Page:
The online survey was conducted for CA by Leger Marketing between September 27 and October 14 this year with a total of 525 Canadian IT professionals and business executives.
The survey found that while only 23 per cent of IT executives admit to being confused by the concept of cloud computing, that percentage is significantly higher for business executives, at 62 per cent.
Jimmy Fulton, vice-president and country manager for CA in Canada, kicked off the event by saying even though it’s an often talked about subject, “there hasn’t been a more ambiguous term in the IT industry in a long-time than cloud.”
When asked to identify the main benefits for using a public cloud, respondents picked cost savings, efficient use of resources and flexibility and scalability as the top three drivers. For the private cloud, the top three motivators were cost savings, security and accessibility by users.
Respondents were also asked what concerns and barriers to implementing a cloud computing environment they had, and “privacy and lackluster service providers,” security and the U.S. Patriot Act were listed as the top concerns.
“A big concern in Canada is the provision of a SaaS (software-as-a-service) solution hosted in the U.S.,” Fulton said. “In Canada, there’s PIPEDA (Personal Information Protection and Electronic Documents Act) and in the U.S. it’s the Patriot Act. At CA, we do SaaS provisioning for some of our key solutions.”
Michael Geist, law professor at University of Ottawa where he holds the Canada Research Chair in Internet and E-commerce Law, said location and where the cloud exists matters when it comes to compliance and regulatory issues.
Perhaps not surprisingly, 36 per cent of respondents said their company was using a private cloud, while 23 per cent are currently using a public cloud infrastructure.
Mostafa Zommo, associate CIO at Human Resources and Skills Development Canada (HRSDC), a federal government department, said to better prepare for the cloud businesses need to make sure they understand their existing IT practice.
“Take your time and test the market and look at and talk to some of the companies that have done it (cloud implementations) already,” Zommo said. “Learn and be as informed as possible before making any decisions about where your money goes.”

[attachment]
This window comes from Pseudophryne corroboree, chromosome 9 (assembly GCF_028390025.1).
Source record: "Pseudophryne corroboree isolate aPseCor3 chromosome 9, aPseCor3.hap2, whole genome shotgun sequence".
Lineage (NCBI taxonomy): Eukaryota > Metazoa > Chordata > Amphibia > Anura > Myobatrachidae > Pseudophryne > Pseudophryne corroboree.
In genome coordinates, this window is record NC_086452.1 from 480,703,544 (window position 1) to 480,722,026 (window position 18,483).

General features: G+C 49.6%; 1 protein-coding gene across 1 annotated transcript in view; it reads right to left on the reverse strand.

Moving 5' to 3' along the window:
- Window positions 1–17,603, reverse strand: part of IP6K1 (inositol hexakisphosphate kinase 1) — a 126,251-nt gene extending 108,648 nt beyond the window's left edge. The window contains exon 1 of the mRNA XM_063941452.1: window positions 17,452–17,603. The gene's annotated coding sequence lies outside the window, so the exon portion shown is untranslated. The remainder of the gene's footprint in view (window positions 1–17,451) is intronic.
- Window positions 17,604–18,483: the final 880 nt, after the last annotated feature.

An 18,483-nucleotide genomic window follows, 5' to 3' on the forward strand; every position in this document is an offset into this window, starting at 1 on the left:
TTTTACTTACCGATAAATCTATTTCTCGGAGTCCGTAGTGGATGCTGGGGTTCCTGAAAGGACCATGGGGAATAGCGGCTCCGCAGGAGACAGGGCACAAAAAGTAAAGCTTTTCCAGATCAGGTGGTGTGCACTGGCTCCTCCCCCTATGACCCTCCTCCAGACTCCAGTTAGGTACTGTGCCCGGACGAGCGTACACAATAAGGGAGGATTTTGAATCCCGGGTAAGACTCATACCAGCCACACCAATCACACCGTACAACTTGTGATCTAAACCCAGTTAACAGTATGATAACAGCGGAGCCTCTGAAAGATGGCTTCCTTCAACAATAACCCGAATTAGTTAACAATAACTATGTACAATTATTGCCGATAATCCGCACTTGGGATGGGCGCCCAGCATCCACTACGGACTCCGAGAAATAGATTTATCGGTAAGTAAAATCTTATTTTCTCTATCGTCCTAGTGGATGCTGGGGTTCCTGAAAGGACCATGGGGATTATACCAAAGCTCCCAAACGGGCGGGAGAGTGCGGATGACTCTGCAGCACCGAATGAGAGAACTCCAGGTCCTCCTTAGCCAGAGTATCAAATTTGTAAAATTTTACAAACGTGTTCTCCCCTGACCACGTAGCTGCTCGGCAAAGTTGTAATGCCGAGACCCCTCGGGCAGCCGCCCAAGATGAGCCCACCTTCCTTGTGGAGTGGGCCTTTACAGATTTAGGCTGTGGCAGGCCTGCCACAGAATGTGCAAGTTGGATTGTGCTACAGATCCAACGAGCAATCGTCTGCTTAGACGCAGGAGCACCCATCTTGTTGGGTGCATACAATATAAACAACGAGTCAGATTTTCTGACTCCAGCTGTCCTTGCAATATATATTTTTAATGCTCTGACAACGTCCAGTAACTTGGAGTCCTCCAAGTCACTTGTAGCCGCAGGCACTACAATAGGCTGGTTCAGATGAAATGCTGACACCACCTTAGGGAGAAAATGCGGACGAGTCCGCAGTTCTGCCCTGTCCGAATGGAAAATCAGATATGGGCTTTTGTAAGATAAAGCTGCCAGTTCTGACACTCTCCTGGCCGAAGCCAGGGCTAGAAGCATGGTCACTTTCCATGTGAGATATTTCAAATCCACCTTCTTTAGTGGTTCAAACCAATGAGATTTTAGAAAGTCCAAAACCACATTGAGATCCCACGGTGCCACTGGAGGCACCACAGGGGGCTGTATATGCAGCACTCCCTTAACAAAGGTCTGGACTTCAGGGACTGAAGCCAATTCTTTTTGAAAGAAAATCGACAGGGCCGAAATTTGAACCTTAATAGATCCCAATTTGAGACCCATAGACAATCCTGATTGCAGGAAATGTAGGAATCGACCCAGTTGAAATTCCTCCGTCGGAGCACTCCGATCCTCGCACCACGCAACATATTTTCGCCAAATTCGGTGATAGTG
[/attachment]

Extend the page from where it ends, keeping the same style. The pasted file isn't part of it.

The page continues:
Matt Richards, senior director for cloud computing at CA, said it’s important for CIOs to communicate with their respective IT departments by following these three steps: “Understand what you have in the context of your business, implement something internally if it makes sense to provide more secure or high responsiveness for internal needs that are on par with external needs, and stay on top by continuing to monitor and manage these decisions over time.”
For channel partners, Richards said there’s a tremendous opportunity for partners to help customers simplify their IT environments thru standardization. He also added that there’s an opportunity for partners to simplify the delivery of applications to their end-user customers.
To help its partners quickly ramp up their cloud computing businesses, Richards said CA has its 3Tera MSP Program available to the channel. Through the program, partners can receive special installation and training packages, free licenses for CA 3Tera AppLogic thru March 31, 2011 for up to six months, and live Web and phone support.
“The program is designed to help partners ramp their cloud businesses up quickly,” Richards said. “The idea is to get partners up and running in about 30 days and they’ll likely see a ROI in about six months.”
In addition to the 3Tera MSP Program, CA also has its Cloud Commons online community available to partners where visitors can access for free, case studies, reports, white papers, news and more.
Furthermore, Fulton said as part of CA’s continued investment in the cloud, in the last 14 months, the company has invested $1 billion in the form of organically developed initiatives and acquisitions to further support this business.
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